"Come on, Nelly! Let me in!"
"No," I mumbled through tears. "I'm in the middle of a meltdown."
Sid was everything I ever could have imagined him being. We all knew how great he was on the ice, both talented and hard-working. But he was just as amazing as a regular guy. Funny, smart, loving, caring.... He was a living, breathing, walking, talking Hockey God, and here I was, dragging him down into the cesspool of us mere mortals. How could I do this to him?
I was ruining what he worked so hard for.
"I hate to be a jerk about it, but I don't have time for you to have a meltdown right now," he jokingly coaxed. "I still need to pack for the trip, and Pat and my parents are still on the line downstairs so we can figure this out. We're going to figure this out."
Positively mortified and humiliated, I just couldn't open the door. "No. I'm embarrassed now."
Sidney laughed, which was a nice change from the serious mood in which we were enveloped. "Come on, let's just finish this with Pat and get it over with. Then you can help me pack before I have to leave. Just please, unlock the door." When I hesitated still, he added with attitude in his voice, "It may be my door in my own house, but I will kick it down if you make me."
That elicited a slight giggle from me, and I reached out to unlock the door. I opened it to see him with each of his hands against the opposite sides of the door frame and leaning his weight against it.
"I'm so sorry," I apologized to him.
"For this whole damn thing. For not being able to contain myself and running away during the conversation. And for getting you into this position in the first place. I should have handled myself better, dealing with the whole psycho-bitch thing. I need to learn to keep my emotions in check."
He shrugged. "You don't need to be sorry for that. You do tend to overreact," he laughed, "but I'm the same way when I'm on the ice."
"But what if you lose your sponsors?" I asked him. "I wouldn't be able to live with myself if I did that to you."
"Well, we just have to see what we can do, and how the people react to it. Come on, let's go back downstairs and see what Pat suggests."
"I don't think he likes me," I said, scrunching up my face but taking his proffered arm and allowing myself to be escorted back into the mess I had made.
"He's just upset, he's a super great guy. I'm kind of his cash cow, so this is serious business for him. But I've known him for so long. I'm more than his client, I'm his friend, too."
"Well, I hope he can work his magic and get this sorted out."
We walked back into the living room and sat down, but this time he pulled me into his lap and played with my hair. Let me tell you: I hated being so spastic and emotional, but I loved how Sidney always knew how to calm me down. I leaned my head against his shoulder as he said, "Okay, we're back."
"What happened?" Trina.
"Sorry, I had a meltdown," I repeated. "This whole thing is just getting blown out of proportion, and I don't know how to handle it. Sid may have learned how to deal with the media, but I'm new at this, and I got overwhelmed."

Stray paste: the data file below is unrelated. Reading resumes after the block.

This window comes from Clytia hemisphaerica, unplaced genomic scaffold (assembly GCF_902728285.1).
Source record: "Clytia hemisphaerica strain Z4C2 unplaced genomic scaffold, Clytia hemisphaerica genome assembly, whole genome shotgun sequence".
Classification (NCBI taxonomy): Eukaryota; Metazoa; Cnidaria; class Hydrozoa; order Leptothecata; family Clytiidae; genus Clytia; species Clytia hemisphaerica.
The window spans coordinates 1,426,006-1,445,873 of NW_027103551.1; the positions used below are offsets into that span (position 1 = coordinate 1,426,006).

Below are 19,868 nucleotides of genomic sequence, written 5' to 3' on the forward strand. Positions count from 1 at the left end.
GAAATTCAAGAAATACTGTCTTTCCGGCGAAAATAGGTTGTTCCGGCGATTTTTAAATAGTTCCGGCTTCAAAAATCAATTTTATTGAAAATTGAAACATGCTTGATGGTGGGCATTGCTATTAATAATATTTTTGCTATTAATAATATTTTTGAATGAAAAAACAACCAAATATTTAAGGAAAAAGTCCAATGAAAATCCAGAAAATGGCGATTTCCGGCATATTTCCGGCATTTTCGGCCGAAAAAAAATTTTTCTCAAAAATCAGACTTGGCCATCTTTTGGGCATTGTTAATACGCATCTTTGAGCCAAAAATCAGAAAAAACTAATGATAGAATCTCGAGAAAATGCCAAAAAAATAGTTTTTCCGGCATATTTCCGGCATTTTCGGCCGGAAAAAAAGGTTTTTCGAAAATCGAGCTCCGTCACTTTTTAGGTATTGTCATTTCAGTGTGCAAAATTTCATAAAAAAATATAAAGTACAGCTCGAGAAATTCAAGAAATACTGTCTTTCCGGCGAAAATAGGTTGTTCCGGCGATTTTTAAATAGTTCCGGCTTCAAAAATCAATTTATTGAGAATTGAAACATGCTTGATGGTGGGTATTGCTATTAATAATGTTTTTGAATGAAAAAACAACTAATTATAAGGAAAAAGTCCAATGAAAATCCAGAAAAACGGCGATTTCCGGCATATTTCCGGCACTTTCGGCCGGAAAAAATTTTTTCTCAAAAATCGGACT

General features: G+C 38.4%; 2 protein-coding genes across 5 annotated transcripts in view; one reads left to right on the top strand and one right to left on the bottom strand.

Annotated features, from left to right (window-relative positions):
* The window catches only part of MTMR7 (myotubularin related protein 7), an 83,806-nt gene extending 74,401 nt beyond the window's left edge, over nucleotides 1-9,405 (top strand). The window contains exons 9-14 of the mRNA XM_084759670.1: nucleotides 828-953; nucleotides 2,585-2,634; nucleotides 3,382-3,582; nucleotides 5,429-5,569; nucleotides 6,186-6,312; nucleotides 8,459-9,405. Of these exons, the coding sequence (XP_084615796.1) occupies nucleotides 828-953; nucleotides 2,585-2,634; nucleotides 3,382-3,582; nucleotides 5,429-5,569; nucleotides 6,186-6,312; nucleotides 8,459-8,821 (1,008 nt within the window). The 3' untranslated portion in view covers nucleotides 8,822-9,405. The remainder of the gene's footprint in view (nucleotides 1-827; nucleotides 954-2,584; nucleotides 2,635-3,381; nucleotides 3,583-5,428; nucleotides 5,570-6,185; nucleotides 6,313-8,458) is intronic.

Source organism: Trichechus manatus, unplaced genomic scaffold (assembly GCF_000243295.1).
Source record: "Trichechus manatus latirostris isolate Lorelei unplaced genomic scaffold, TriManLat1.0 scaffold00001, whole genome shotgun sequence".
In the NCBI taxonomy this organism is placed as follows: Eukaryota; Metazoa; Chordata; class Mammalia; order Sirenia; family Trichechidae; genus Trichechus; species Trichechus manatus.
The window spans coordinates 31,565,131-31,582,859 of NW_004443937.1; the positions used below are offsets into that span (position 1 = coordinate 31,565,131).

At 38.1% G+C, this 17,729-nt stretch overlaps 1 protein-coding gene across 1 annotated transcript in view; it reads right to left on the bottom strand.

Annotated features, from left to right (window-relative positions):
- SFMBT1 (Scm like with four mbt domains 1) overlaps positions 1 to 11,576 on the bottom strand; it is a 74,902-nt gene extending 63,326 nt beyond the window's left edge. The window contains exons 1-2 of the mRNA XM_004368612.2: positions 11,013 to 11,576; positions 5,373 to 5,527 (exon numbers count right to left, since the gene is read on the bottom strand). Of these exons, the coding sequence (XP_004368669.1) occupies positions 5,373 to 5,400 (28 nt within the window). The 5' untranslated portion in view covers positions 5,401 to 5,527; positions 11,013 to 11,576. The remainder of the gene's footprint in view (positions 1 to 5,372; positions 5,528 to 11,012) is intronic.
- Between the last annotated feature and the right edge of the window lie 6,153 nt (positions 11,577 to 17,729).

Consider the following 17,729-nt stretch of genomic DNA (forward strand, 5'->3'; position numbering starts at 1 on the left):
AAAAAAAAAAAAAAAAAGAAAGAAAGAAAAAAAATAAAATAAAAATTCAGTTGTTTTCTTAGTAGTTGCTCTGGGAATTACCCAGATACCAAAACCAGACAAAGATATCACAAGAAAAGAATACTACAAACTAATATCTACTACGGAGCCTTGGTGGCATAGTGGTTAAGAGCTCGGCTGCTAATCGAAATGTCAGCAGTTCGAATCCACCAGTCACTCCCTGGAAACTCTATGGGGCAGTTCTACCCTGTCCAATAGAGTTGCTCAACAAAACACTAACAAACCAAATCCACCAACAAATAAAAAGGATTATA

"Well, you're going to have to learn how to deal with it, and learn fast. This is what we're going to do—"
"Don't we have a say in this?" Sidney asked. I was glad he posed that question to Pat, because I was too afraid to ask. After all, this was a mess of my own creation, so I was willing to do whatever it took to mend it.
"No," Troy explained. "I think we have a good idea here."
"You're going to issue a statement as soon as possible. I'm in the process of setting everything up at Mellon Arena—"
"Wait, like, a speech? We can't just talk to the newspapers?" I asked. I didn't know how this media stuff was supposed to happen.
"You'll be talking to reporters, but only to give your statement. You are not to field any questions. I'm informing the local media as well as some of the bigger names, like ESPN and Versus—"
I interrupted again. "So, we're going to be in front of cameras?"
Pat sighed. "Yes. Listen, hun, Sid can fill you in on all the details. I'm just letting you know what you're supposed to do. You'll each give a statement. I want you dressed appropriately. You are not to answer any questions asked by anyone. Sid can explain all that kind of stuff to you, he knows the drill. Got it so far?"
"Yes," Sid and I mumbled simultaneously.
"Good. Now, Noelle, we are going to fly you out to San José for the game on Saturday. You will be there to play the role of the good, supportive girlfriend during the game. I don't know what the team schedule is like for you Sid, but you don't play Boston until Tuesday, so you're going to spend time with Noelle in San José on Sunday. Take her to brunch or whatever, but make sure it's respectable. You will hold hands, smile, laugh, and look happy, and absolutely nothing inappropriate, you hear?"
We agreed again.
"Good. Your statements will be prepared—"
"Wait," I interrupted again. Blame my ignorance, but I didn't like the sound of this. "We don't even get to figure out what we want to say? We just have to go along with everything, and do whatever you say?"
"You don't have a choice here, Noelle," Pat continued. "Even if you wanted nothing to do with him at this point, I would still make you go through with this. You're going to say that this accusation is baloney, and you're going to prove that by staying by his side until this whole thing blows over. That's the best way to show that he's not a crazy, abusive guy that is ruining your life."
"But can't I write something myself? Something that comes from the heart. If someone else does it, then it will just sound fake and pretentious."
"Only if you can get it okayed by me before the press conference. I won't have you go on camera and say something that will only make matters worse. You've already gotten us into quite the pickle."
"That's fine," I said, agreeing to that.
"Okay, so take some time to compose yourselves and steel yourselves for what lies ahead. This isn't going to easy, but if we nip it in the bud, maybe it won't be long before this gets swept under the rug and everyone forgets. I'll call you when everything's set up and you can head over to give your statements. "
"All right. You'll hear from me shortly." There was a click on the line as Pat disconnected, while Trina and Troy stayed on to talk to us. They were very quiet while Pat spoke, so I could only imagine what they were going to say. More like chastise us.
Troy let out a deep breath. "I can't believe this, son."
"We never imagined—"
"I know, you never imagined something like this would happen. But you've just got to be more careful. You never know what people's intentions are. You've got to watch yourself always. I'll let this slide for you, Noelle, because you probably had no idea what you were getting yourself into, but you both have to have spotless reputations from here on in."
He was going to let this slide for me? What was that supposed to mean? I couldn't get a word in between Sid and Troy.
Sid replied, "Really, Dad, we didn't expect any of this to happen. I know it seems like a big deal, but it was just a bunch of little things that snowballed overnight into this disaster."